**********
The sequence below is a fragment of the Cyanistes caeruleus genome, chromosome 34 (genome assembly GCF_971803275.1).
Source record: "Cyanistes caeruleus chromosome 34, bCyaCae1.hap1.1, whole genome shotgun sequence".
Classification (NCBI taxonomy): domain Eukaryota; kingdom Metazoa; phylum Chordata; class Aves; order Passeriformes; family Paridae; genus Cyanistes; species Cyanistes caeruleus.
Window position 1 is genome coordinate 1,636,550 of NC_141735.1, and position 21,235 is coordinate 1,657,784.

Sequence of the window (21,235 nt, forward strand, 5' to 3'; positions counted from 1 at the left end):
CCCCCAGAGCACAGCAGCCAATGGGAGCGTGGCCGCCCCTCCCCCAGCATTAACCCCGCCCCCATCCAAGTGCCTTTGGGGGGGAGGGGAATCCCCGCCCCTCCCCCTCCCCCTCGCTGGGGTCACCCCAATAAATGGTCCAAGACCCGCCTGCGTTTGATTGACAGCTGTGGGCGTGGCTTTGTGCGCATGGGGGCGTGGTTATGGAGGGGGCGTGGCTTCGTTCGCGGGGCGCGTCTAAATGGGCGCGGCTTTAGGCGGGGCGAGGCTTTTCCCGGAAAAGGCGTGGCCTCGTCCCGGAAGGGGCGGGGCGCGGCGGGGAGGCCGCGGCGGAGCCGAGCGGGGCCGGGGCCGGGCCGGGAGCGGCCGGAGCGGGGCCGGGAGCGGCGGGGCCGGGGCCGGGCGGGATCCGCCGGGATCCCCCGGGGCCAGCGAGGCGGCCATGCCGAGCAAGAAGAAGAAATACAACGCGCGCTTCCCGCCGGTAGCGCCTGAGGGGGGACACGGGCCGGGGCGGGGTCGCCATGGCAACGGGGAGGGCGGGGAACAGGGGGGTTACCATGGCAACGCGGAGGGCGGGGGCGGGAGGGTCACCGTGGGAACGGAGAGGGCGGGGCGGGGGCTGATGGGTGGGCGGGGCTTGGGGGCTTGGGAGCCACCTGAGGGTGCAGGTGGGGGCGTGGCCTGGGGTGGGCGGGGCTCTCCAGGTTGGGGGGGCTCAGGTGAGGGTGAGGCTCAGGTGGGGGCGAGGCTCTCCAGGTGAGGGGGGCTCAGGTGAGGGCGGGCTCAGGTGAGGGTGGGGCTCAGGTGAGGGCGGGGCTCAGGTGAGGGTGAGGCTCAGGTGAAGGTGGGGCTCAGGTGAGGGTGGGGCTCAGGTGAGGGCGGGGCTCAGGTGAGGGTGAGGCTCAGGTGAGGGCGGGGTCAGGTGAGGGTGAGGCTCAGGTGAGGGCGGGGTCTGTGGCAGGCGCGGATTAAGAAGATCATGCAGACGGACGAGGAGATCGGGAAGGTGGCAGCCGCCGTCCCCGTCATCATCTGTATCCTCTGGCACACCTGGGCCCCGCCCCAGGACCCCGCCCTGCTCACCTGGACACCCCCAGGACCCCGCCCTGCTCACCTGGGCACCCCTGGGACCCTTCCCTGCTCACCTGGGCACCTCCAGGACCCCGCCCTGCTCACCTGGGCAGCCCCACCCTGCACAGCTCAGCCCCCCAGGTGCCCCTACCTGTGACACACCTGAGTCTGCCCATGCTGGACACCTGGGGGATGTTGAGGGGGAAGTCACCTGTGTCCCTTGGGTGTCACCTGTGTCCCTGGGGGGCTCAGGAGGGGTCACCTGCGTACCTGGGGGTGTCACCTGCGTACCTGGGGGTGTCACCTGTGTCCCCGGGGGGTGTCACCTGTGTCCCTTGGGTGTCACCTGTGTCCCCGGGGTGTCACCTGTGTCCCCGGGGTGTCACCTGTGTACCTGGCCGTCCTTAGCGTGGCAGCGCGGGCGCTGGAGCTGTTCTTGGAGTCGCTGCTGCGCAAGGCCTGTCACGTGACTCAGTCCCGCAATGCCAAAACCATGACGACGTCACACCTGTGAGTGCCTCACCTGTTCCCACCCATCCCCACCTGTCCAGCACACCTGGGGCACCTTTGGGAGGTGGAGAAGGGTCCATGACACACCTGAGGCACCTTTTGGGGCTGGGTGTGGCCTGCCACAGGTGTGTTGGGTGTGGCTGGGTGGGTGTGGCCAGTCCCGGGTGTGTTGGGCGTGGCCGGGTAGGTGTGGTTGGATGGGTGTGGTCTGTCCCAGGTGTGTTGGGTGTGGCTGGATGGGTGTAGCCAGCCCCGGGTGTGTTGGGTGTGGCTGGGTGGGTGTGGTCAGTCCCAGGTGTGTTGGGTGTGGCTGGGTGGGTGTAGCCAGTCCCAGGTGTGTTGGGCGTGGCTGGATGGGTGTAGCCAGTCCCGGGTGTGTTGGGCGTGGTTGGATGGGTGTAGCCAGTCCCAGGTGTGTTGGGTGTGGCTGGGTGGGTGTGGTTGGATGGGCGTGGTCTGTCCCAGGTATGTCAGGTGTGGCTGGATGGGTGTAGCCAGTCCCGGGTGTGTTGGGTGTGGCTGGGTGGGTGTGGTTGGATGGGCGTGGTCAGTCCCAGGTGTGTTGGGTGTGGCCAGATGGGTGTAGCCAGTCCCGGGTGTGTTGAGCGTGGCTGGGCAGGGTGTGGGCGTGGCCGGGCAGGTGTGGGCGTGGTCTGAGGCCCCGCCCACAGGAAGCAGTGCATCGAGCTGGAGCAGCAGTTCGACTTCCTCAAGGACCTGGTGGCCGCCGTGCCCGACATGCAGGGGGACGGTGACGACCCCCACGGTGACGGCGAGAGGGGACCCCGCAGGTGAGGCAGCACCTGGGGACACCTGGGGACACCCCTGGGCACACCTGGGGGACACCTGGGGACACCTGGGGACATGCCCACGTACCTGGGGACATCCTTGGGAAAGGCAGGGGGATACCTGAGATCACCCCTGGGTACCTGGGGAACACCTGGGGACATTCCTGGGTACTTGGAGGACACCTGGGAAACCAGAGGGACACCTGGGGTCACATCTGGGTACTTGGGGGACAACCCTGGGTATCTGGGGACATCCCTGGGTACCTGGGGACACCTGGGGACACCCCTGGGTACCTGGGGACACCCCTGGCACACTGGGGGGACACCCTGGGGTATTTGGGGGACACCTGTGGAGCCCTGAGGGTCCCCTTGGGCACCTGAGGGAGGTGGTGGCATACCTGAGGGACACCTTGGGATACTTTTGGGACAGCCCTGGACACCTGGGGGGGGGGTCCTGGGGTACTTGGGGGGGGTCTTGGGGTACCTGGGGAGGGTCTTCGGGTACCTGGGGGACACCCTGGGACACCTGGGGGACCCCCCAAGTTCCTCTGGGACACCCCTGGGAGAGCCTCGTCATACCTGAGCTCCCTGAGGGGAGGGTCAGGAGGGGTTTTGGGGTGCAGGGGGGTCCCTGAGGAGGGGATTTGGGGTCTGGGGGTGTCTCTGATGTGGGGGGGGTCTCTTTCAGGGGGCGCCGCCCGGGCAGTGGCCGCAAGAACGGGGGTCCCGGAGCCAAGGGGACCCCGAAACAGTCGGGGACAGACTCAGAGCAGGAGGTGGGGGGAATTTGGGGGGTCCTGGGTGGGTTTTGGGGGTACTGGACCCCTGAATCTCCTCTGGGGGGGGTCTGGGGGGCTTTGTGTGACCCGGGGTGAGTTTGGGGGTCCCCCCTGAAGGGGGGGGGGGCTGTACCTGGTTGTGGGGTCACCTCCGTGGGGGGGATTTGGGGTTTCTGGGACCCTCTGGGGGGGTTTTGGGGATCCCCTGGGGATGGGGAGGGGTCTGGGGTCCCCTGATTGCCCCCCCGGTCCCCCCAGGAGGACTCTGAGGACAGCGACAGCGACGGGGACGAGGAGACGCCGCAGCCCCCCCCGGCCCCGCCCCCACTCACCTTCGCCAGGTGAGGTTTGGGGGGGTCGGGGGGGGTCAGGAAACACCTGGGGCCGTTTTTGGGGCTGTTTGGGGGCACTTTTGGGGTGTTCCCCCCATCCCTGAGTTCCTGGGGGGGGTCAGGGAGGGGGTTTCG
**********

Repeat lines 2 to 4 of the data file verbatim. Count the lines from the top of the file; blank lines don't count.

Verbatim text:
Source record: "Cyanistes caeruleus chromosome 34, bCyaCae1.hap1.1, whole genome shotgun sequence".
Classification (NCBI taxonomy): domain Eukaryota; kingdom Metazoa; phylum Chordata; class Aves; order Passeriformes; family Paridae; genus Cyanistes; species Cyanistes caeruleus.
Window position 1 is genome coordinate 1,636,550 of NC_141735.1, and position 21,235 is coordinate 1,657,784.